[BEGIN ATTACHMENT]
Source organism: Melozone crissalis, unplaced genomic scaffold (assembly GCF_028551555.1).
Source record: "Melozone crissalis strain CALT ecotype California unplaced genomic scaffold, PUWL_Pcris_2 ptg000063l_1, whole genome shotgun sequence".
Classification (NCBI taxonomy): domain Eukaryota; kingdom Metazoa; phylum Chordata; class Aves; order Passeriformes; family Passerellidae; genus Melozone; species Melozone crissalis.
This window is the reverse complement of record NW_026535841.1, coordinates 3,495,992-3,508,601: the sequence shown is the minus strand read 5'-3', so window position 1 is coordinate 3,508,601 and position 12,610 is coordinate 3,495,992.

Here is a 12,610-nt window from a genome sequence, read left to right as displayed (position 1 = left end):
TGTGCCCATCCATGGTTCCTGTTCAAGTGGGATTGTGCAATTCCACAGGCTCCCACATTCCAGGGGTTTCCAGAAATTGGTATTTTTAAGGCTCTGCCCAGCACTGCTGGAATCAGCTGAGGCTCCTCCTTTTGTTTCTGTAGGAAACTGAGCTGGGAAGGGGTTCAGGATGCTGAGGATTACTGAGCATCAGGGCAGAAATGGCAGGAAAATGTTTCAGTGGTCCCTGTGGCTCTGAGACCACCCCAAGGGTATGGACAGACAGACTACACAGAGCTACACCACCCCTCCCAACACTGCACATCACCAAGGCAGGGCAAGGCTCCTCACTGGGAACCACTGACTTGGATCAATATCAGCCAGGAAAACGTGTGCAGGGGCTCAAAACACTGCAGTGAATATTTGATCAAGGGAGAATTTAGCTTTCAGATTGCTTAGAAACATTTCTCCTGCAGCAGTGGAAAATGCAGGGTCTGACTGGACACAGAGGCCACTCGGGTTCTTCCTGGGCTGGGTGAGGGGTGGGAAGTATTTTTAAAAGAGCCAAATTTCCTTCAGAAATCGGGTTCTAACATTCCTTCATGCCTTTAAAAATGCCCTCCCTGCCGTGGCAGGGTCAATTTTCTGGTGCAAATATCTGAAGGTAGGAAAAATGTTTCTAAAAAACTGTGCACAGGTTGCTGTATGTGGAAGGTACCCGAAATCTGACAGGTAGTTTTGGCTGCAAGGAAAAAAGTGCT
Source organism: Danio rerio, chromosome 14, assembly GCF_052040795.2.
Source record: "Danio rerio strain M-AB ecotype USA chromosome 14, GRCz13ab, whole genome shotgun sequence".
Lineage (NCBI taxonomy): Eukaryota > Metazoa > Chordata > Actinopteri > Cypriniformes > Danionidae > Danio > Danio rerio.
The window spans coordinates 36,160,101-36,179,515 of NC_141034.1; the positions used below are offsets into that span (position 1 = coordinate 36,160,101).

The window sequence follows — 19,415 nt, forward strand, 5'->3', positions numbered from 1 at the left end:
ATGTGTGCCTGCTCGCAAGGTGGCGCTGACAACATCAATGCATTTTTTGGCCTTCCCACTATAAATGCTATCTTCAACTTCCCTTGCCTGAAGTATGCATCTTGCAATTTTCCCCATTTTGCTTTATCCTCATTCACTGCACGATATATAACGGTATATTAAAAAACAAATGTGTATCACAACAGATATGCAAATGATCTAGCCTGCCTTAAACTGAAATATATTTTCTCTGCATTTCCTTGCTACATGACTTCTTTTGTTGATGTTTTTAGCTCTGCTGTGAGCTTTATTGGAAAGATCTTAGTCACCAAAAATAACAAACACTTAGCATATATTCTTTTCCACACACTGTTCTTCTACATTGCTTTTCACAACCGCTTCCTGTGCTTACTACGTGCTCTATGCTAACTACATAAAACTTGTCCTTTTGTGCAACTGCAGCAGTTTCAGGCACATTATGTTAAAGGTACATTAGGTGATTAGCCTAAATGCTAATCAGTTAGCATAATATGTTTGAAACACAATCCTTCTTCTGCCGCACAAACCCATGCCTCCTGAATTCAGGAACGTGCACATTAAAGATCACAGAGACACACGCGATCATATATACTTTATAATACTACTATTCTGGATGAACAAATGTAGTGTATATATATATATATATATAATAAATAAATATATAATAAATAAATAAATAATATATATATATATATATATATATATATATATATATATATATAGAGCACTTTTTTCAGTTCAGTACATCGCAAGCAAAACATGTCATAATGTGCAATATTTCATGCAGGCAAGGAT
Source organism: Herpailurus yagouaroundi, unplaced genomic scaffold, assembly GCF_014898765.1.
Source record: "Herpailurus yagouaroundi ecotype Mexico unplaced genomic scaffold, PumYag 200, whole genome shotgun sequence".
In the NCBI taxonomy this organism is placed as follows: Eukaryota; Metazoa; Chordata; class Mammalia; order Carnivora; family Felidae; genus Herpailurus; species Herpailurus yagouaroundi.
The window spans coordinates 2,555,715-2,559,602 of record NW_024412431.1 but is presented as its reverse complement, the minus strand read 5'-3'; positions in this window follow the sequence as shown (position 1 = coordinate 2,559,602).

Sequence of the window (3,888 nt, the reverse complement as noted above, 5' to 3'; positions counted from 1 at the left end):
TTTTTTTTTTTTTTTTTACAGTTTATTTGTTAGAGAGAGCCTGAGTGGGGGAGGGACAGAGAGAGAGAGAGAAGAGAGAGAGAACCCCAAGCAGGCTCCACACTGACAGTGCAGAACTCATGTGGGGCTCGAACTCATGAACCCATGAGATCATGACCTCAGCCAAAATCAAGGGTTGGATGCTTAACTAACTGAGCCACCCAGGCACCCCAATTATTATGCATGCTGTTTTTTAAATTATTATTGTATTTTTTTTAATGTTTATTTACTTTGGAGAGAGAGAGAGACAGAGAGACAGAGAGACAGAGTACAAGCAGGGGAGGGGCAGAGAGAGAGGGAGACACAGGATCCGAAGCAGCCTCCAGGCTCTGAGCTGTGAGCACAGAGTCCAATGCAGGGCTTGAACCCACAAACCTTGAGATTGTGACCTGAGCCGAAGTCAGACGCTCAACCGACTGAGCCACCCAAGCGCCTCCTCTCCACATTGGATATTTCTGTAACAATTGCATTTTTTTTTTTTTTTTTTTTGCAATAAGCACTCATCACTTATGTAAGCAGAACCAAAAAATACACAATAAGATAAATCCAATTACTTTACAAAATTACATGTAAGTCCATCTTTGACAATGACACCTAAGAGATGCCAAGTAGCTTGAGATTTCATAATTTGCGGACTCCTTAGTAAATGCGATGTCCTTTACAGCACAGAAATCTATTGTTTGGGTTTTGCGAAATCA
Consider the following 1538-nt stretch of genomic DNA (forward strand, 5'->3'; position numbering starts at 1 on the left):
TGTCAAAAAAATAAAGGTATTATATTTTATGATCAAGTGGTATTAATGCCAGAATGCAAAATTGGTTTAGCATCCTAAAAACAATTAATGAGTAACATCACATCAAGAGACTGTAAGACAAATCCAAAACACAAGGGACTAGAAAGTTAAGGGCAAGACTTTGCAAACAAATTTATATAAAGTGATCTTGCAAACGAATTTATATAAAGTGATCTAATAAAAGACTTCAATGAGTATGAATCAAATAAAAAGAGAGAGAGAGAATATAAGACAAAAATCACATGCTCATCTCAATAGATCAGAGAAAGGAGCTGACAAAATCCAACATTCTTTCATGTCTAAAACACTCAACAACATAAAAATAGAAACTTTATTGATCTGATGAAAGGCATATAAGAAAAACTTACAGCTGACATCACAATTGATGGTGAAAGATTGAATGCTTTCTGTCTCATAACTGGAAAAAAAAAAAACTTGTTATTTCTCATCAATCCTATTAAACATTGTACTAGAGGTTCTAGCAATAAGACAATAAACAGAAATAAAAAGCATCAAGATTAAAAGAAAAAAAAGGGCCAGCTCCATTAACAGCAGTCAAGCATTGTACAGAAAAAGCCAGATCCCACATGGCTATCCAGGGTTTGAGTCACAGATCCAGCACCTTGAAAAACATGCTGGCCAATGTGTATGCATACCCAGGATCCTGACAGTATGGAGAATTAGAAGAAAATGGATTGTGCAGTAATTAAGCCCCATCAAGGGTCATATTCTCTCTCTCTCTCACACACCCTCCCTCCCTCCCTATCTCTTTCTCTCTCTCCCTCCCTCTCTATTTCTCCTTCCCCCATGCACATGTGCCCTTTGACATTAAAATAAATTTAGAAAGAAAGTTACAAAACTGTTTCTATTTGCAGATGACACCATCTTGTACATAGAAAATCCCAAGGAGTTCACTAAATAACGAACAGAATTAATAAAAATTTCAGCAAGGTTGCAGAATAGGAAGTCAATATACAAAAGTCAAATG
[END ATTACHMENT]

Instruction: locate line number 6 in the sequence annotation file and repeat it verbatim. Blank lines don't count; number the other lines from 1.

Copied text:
TGTGCCCATCCATGGTTCCTGTTCAAGTGGGATTGTGCAATTCCACAGGCTCCCACATTCCAGGGGTTTCCAGAAATTGGTATTTTTAAGGCTCTGCCCAGCACTGCTGGAATCAGCTGAGGCTCCTCCTTTTGTTTCTGTAGGAAACTGAGCTGGGAAGGGGTTCAGGATGCTGAGGATTACTGAGCATCAGGGCAGAAATGGCAGGAAAATGTTTCAGTGGTCCCTGTGGCTCTGAGACCACCCCAAGGGTATGGACAGACAGACTACACAGAGCTACACCACCCCTCCCAACACTGCACATCACCAAGGCAGGGCAAGGCTCCTCACTGGGAACCACTGACTTGGATCAATATCAGCCAGGAAAACGTGTGCAGGGGCTCAAAACACTGCAGTGAATATTTGATCAAGGGAGAATTTAGCTTTCAGATTGCTTAGAAACATTTCTCCTGCAGCAGTGGAAAATGCAGGGTCTGACTGGACACAGAGGCCACTCGGGTTCTTCCTGGGCTGGGTGAGGGGTGGGAAGTATTTTTAAAAGAGCCAAATTTCCTTCAGAAATCGGGTTCTAACATTCCTTCATGCCTTTAAAAATGCCCTCCCTGCCGTGGCAGGGTCAATTTTCTGGTGCAAATATCTGAAGGTAGGAAAAATGTTTCTAAAAAACTGTGCACAGGTTGCTGTATGTGGAAGGTACCCGAAATCTGACAGGTAGTTTTGGCTGCAAGGAAAAAAGTGCT